A judge in Oakland, CA, ruled in favor of plaintiffs suing Bayer over its Essure birth control device by granting a motion that coordinates 55 cases currently pending in the state.
Under the pretrial motion approved Friday, attorneys for the plaintiffs in each case can now pool their resources in their claims the pharma giant failed to warn women about the dangers of the Essure birth control implant. The suits involve about 900 women.
Back in August, Alameda County Superior Court Judge Winifred Smith rejected arguments by Bayer attorneys that certain claims against Essure were preempted under federal law and barred by the statute of limitation. Smith is presiding over more than half the cases in California.
The judge told the courtroom that combining the cases made sense as they all had common aspects and it would conserve court resources, The Recorder reported.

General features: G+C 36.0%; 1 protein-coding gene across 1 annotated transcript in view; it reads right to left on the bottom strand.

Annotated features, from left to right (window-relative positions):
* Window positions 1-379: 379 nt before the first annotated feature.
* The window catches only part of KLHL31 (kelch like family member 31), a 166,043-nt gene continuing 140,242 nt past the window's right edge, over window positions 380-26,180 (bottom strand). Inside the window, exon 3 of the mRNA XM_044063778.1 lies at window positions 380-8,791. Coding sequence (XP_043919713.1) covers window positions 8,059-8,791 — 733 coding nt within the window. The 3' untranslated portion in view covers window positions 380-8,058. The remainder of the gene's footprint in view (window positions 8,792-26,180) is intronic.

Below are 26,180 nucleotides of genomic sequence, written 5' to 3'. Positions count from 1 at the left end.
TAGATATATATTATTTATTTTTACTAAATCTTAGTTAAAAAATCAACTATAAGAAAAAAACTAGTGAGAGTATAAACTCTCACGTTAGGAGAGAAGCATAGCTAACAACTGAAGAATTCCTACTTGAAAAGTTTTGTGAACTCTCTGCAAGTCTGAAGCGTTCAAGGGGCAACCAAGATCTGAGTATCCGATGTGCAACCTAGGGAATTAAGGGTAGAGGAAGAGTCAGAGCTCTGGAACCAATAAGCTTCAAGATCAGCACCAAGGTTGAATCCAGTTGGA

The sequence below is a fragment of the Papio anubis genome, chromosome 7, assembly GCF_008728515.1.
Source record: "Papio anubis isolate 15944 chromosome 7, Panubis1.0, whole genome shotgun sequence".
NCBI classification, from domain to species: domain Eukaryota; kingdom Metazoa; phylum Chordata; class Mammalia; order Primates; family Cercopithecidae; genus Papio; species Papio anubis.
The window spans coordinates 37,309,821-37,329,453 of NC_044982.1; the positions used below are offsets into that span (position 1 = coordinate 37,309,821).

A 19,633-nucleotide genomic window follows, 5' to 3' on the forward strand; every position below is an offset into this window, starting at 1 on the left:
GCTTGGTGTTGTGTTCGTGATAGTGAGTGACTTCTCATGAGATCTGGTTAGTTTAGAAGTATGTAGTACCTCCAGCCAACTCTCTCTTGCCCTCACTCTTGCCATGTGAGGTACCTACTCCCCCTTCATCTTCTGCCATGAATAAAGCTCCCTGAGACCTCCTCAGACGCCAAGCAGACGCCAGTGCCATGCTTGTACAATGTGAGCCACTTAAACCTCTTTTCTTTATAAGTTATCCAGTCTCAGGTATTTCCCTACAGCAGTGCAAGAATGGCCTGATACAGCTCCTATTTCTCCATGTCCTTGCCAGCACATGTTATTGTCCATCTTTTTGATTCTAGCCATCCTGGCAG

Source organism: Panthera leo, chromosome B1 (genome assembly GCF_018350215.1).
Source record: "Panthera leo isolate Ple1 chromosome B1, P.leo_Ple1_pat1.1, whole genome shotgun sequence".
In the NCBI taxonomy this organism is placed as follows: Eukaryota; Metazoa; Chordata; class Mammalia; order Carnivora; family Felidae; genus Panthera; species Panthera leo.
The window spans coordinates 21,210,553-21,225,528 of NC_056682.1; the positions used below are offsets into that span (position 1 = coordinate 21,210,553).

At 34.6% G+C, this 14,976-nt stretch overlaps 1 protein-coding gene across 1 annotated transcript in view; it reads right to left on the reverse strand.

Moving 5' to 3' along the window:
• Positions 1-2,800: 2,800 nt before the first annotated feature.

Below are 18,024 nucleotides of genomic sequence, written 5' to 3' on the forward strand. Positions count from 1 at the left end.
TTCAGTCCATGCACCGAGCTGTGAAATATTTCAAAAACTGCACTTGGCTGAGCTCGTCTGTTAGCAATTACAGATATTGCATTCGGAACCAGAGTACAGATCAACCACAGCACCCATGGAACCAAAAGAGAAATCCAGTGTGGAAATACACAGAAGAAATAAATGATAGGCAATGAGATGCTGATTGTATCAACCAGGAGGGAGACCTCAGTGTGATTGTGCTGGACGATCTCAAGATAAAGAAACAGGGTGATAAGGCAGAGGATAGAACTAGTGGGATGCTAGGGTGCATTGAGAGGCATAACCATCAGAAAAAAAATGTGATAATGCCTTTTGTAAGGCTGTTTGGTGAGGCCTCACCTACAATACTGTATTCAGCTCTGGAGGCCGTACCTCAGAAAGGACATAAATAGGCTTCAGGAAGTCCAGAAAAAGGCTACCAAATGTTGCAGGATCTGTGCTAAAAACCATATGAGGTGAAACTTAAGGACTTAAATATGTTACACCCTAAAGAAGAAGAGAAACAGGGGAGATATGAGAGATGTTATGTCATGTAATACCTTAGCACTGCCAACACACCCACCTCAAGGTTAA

The suits claim Bayer’s Essure, an FDA-approved medical device that has been on the market since 2002, caused a number of problems and physical injuries in thousands of women who have had the device implanted.
Earlier this year, the FDA slapped a black box warning on the device, indicating extreme risks and possible serious injuries associated with its usage. The regulatory agency also told Bayer to conduct more postmarket studies of the device's safety.
The ruling, however, sets up a likely appeals battle by Bayer attorneys, as many of the cases filed in California involve plaintiffs outside the state. That fight could center on the extension of a ruling in August by the California Supreme Court that broadened the right to sue for those injured outside of California by companies doing business nationwide. That case involved Bristol-Myers Squibb’s Plavix blood thinner.
“Having these cases coordinated before a single judge will avoid inconsistent rulings and allow these women to prosecute their claims in a cohesive and unified manner,” Elizabeth Graham, the plaintiffs’ counsel who argued for the case coordination before Judge Smith, said in a statement.
That complaint was skewered by Bayer attorney Maja Eaton of Sidley Austin. "I think it's really a novel argument that coordination should be ordered simply because plaintiffs' attorneys are finding it difficult to communicate with each other," Eaton told The Recorder.